It’s been called “one of the most remarkable shows in musical theater history” by the Washington Post, and it won six Tony Awards including Best Musical.
Now, the Broadway musical phenomenon known as “Dear Evan Hansen” has made its way to Segerstrom Center through January 13 in a touring production worthy of its accolades.
Also worthy of its accolades is Pizzeria Ortica, where my friend Pam and I dined prior to seeing “Dear Evan Hansen.”
It’s not easy to get into Pizzeria Ortica on show nights, as it is usually packed and reservations are tough to get, unless you plan ahead. We nabbed a 5:15 reservation on Wednesday night, the only time available prior to the 7:30 p.m. curtain.
This was our second time dining at Ortica in as many weeks (we ate here prior to “The Nutcracker” back in December), but the menu is versatile enough for repeat dining, plus the restaurant is steps away from Segerstrom Center, making it a convenient location.
We started our meal with brussels sprouts cooked in brown butter with hazelnuts—or so we thought. Our entrees arrived first, and it turned out the brussels sprouts order never got placed, but in hindsight that was fine because the entrees were substantial, and we had room for dessert.
Pam ordered meatballs ($13) made with Mary’s free range chicken, pork, marinara and garlic crostini, plus a salad. Last time I had the squid ink fusilli ($16) with shrimp ragu, but this time I had a crazing for pizza and ordered the funghi pizza ($16) with wild roasted mushroom, fontina, mozzarella, and Calabrian chilis. I added anchovies for an extra $2.
The pizza had a nice charred crust, and the anchovies added another layer of flavor to the mushrooms. We shared the meatballs, which were not as dense as traditional meat-based meatballs.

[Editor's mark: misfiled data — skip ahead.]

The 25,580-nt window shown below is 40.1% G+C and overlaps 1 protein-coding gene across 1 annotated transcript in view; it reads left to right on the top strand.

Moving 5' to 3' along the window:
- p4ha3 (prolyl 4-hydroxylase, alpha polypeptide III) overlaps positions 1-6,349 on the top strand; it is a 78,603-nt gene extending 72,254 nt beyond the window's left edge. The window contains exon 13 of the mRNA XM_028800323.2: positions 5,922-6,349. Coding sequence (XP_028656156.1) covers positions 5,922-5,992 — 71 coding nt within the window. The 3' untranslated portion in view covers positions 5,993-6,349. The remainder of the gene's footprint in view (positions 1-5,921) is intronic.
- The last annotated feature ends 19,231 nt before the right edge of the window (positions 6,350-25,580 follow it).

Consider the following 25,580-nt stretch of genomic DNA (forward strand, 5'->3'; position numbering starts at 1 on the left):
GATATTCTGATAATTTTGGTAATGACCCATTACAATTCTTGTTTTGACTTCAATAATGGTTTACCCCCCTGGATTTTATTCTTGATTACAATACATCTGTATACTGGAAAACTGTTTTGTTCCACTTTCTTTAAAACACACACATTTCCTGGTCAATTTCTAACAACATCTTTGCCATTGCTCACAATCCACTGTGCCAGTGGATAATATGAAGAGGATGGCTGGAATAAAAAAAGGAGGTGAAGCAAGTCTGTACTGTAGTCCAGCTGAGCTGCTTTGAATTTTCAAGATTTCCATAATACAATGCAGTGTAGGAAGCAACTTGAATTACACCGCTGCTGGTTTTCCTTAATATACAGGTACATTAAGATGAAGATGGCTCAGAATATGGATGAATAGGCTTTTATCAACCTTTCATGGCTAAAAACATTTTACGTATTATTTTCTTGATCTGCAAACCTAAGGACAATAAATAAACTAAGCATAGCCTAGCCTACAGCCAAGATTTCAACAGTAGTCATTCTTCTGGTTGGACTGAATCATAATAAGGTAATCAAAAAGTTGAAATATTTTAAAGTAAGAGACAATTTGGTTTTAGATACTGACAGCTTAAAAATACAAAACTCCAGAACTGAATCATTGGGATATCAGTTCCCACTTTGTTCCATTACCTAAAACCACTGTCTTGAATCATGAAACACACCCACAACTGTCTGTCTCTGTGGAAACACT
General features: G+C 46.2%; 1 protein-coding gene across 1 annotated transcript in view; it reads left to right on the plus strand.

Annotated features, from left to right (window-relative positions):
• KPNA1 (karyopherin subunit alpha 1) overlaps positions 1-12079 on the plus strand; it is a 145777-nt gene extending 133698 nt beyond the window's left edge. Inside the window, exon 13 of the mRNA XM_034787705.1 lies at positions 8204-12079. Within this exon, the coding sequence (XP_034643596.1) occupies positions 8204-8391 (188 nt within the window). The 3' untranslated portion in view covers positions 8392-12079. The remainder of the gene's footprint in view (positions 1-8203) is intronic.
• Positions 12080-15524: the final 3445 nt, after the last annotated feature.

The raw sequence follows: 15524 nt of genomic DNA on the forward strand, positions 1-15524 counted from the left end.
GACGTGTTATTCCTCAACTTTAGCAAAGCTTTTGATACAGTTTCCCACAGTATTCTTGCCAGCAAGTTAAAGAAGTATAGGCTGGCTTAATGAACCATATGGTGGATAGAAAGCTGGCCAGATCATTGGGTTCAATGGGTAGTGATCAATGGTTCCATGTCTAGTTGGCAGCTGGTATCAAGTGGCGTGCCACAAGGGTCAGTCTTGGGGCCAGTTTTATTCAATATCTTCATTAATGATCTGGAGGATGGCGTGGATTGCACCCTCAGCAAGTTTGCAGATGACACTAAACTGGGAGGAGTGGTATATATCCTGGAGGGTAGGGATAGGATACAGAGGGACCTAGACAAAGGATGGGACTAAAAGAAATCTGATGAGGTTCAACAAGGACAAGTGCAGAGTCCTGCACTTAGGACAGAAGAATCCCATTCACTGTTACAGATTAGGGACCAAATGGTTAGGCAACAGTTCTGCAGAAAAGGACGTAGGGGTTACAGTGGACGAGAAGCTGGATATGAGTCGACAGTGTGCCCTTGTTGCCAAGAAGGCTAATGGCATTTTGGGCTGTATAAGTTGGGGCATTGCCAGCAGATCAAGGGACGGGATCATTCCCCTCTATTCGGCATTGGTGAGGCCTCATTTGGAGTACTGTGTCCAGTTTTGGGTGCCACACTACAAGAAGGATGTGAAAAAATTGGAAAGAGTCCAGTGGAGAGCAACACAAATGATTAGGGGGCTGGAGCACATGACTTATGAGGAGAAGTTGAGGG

For dessert, we could not decide between the budino ($11) – chocolate crème layered with caramel crème, salted caramel sauce, and whipped cream – and the maple pecan bar ($10) with salted caramel sauce, caramel gelato, and spiced rum apples, so we ordered one of each. We polished them both off with ease.
We strolled over to Segerstrom Center and took our seats with enough time to peruse the program. A pre-show of sorts was already taking place on stage. Scrolling images of social media sites (Facebook, Instagram, etc.) were projected onto panels above and to the side of the stage, foreshadowing the themes to come in “Dear Evan Hansen.”
The show itself set records at the Music Box Theatre, where it opened in December of 2016. Based on the reception from the Segerstrom Center audience, this may be the most popular show since “Hamilton.” In fact, like “Hamilton,” Segerstrom is selling special $25 tickets via a daily lottery.
It’s easy to see the appeal of “Dear Evan Hansen,” especially for teen audience members and their families.
Evan Hansen is a high school senior with social anxiety that inhibits his ability to connect with other people and make friends. His therapist has him write a positive daily letter to himself starting with the words “Dear Evan Hansen.” One of his letters winds up in the pocket of a fellow student who has committed suicide. That student’s parents think that he and Evan were friends and want to know more about their son. Evan begins fabricating a relationship to become closer to the boy’s family, but the lies spin out of control via social media, and now Evan deals with his newfound popularity while the fake friendship scenario escalates to the breaking point.
The plot is complicated but comprehensible, and the script, and actors, capture teen angst amid the incessant intrusion of social media that has become a part of their lives. The show also illuminates the role parents play within this situation. One parent with teens said she cried throughout the show, which shows the emotional impact wrought by the playwrights.
The songs, by Benj Pasek and Justin Paul (the team behind the music for “La La Land” and “The Greatest Showman”), advance the plot while capturing and illuminating emotions. They are delivered by a superb young cast, many of whom made their Broadway debut in “Dear Evan Hansen.”
Audience response was strong throughout the show, and ended with a heartfelt standing ovation. As timely a show as you’re likely to find, “Dear Evan Hansen” has struck a nerve that is seldom exposed on a musical stage. The “Evan Hansen” phenomenon is likely to continue for a long time to come.
Pizzeria Ortica: Ortica.com.
Segerstrom Center: SCFTA.org.